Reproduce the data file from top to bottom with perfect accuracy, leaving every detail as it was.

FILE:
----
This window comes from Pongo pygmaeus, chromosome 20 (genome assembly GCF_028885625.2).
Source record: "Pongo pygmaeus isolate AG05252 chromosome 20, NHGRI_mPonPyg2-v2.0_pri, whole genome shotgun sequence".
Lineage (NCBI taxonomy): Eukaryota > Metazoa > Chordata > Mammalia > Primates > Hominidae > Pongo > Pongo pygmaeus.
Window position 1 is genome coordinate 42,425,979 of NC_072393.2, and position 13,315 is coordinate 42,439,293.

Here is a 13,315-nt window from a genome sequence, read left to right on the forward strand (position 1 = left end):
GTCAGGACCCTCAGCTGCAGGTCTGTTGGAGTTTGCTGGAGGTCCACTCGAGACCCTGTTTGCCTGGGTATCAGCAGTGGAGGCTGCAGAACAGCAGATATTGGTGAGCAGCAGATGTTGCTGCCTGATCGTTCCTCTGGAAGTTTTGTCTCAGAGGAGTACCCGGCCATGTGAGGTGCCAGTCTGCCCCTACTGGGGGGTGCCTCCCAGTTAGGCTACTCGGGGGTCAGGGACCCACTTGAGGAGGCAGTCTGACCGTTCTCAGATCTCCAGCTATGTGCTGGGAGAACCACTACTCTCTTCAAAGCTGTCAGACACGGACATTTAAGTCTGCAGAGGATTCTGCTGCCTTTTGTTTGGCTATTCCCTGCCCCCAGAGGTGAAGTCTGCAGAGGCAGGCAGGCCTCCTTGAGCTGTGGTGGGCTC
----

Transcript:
This window comes from Pongo pygmaeus, chromosome 20 (genome assembly GCF_028885625.2).
Source record: "Pongo pygmaeus isolate AG05252 chromosome 20, NHGRI_mPonPyg2-v2.0_pri, whole genome shotgun sequence".
Lineage (NCBI taxonomy): Eukaryota > Metazoa > Chordata > Mammalia > Primates > Hominidae > Pongo > Pongo pygmaeus.
Window position 1 is genome coordinate 42,425,979 of NC_072393.2, and position 13,315 is coordinate 42,439,293.

Here is a 13,315-nt window from a genome sequence, read left to right on the forward strand (position 1 = left end):
GTCAGGACCCTCAGCTGCAGGTCTGTTGGAGTTTGCTGGAGGTCCACTCGAGACCCTGTTTGCCTGGGTATCAGCAGTGGAGGCTGCAGAACAGCAGATATTGGTGAGCAGCAGATGTTGCTGCCTGATCGTTCCTCTGGAAGTTTTGTCTCAGAGGAGTACCCGGCCATGTGAGGTGCCAGTCTGCCCCTACTGGGGGGTGCCTCCCAGTTAGGCTACTCGGGGGTCAGGGACCCACTTGAGGAGGCAGTCTGACCGTTCTCAGATCTCCAGCTATGTGCTGGGAGAACCACTACTCTCTTCAAAGCTGTCAGACACGGACATTTAAGTCTGCAGAGGATTCTGCTGCCTTTTGTTTGGCTATTCCCTGCCCCCAGAGGTGAAGTCTGCAGAGGCAGGCAGGCCTCCTTGAGCTGTGGTGGGCTC